Now staying with the theme of undruggable targets, I'd now like to turn to CX-2029, a CD71 targeting Probody drug conjugate that we're developing in partnership with AbbVie and for which in Q1, we announced the achievement of a major collaboration milestone. Long considered a high potential but undruggable antibody-drug conjugate target, CD71 is known as a professional internalizer given its role of moving iron from the extracellular space into intercellular compartments, and it does this in all dividing cells. In fact, many consider CD71 to be the gold standard internalizer to assess the in-vitro activity of Antibody Drug Conjugates. But the presence of CD71 on normal cells has been an impediment to its use as a drug target.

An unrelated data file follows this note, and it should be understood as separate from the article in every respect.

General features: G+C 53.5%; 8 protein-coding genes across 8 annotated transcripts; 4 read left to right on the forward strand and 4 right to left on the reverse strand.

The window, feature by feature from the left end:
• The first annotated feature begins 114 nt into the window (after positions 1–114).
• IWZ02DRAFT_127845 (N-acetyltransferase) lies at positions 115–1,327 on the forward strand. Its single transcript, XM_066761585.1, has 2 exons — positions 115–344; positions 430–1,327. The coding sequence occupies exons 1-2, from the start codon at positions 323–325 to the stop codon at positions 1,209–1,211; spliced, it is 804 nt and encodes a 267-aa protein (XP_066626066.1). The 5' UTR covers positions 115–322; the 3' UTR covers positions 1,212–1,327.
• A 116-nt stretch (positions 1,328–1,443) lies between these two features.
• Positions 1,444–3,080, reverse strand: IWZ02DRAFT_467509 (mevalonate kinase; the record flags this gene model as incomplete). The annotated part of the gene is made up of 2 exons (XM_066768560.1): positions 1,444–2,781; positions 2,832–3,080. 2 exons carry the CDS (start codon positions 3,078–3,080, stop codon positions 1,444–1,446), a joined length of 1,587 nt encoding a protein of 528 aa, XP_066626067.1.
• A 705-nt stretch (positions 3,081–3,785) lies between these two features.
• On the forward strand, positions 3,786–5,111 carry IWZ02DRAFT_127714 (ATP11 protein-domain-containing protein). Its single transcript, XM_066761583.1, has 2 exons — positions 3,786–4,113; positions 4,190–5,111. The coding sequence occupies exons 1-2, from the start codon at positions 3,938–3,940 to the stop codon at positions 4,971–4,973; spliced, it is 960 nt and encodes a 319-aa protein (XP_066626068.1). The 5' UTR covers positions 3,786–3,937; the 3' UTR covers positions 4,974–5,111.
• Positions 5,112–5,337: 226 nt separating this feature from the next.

CX-2029 is a Probody against CD71 conjugated to the cytotoxic payload MMAE. We recently announced the achievement of pre-specified dose escalation success criteria for the CX-2029 Phase 1 dose escalation study, resulting in a $40 million milestone payment from AbbVie to CytomX. Data from this Phase 1 study will be the subject of an oral presentation at ASCO 2020. The CytomX and AbbVie teams are now actively finalizing plans for the initiation of Phase 2 expansions as soon as possible. CytomX has the responsibility for advancing this program through initial proof-of-concept, where upon is successful, the program will transition to AbbVie for registrational studies and ultimate commercialization. CytomX retains significant U.S. commercial rights to this asset and is also eligible to receive double-digit ex-U.S. royalties, should the product reach the market.